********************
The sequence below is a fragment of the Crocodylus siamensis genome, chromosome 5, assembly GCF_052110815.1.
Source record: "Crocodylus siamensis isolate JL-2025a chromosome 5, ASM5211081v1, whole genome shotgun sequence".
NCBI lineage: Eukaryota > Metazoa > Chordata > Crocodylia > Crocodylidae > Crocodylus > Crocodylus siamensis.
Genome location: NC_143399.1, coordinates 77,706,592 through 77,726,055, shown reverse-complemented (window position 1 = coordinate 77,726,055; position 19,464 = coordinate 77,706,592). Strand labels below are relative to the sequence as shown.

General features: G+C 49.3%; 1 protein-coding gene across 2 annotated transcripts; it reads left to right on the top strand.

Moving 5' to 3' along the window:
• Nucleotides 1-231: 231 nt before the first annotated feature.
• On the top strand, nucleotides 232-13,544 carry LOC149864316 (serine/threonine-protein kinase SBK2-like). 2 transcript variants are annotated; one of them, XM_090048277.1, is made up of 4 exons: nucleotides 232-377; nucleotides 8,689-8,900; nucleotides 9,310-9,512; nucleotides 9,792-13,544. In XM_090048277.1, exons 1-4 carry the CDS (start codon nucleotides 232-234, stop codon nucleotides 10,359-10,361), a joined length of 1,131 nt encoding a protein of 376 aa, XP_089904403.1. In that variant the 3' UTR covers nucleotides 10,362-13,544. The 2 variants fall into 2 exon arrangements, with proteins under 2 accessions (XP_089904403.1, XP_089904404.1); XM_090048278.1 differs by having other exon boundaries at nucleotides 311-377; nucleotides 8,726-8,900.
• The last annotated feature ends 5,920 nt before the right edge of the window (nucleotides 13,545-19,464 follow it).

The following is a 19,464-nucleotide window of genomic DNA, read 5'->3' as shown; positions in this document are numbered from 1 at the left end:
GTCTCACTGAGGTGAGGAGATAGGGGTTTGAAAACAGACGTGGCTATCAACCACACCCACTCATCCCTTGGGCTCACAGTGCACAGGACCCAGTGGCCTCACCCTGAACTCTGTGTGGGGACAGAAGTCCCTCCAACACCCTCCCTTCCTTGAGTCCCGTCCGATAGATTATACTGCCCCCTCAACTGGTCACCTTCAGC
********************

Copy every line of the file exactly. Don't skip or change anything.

The sequence below is a fragment of the Crocodylus siamensis genome, chromosome 5, assembly GCF_052110815.1.
Source record: "Crocodylus siamensis isolate JL-2025a chromosome 5, ASM5211081v1, whole genome shotgun sequence".
NCBI lineage: Eukaryota > Metazoa > Chordata > Crocodylia > Crocodylidae > Crocodylus > Crocodylus siamensis.
Genome location: NC_143399.1, coordinates 77,706,592 through 77,726,055, shown reverse-complemented (window position 1 = coordinate 77,726,055; position 19,464 = coordinate 77,706,592). Strand labels below are relative to the sequence as shown.

General features: G+C 49.3%; 1 protein-coding gene across 2 annotated transcripts; it reads left to right on the top strand.

Moving 5' to 3' along the window:
• Nucleotides 1-231: 231 nt before the first annotated feature.
• On the top strand, nucleotides 232-13,544 carry LOC149864316 (serine/threonine-protein kinase SBK2-like). 2 transcript variants are annotated; one of them, XM_090048277.1, is made up of 4 exons: nucleotides 232-377; nucleotides 8,689-8,900; nucleotides 9,310-9,512; nucleotides 9,792-13,544. In XM_090048277.1, exons 1-4 carry the CDS (start codon nucleotides 232-234, stop codon nucleotides 10,359-10,361), a joined length of 1,131 nt encoding a protein of 376 aa, XP_089904403.1. In that variant the 3' UTR covers nucleotides 10,362-13,544. The 2 variants fall into 2 exon arrangements, with proteins under 2 accessions (XP_089904403.1, XP_089904404.1); XM_090048278.1 differs by having other exon boundaries at nucleotides 311-377; nucleotides 8,726-8,900.
• The last annotated feature ends 5,920 nt before the right edge of the window (nucleotides 13,545-19,464 follow it).

The following is a 19,464-nucleotide window of genomic DNA, read 5'->3' as shown; positions in this document are numbered from 1 at the left end:
GTCTCACTGAGGTGAGGAGATAGGGGTTTGAAAACAGACGTGGCTATCAACCACACCCACTCATCCCTTGGGCTCACAGTGCACAGGACCCAGTGGCCTCACCCTGAACTCTGTGTGGGGACAGAAGTCCCTCCAACACCCTCCCTTCCTTGAGTCCCGTCCGATAGATTATACTGCCCCCTCAACTGGTCACCTTCAGC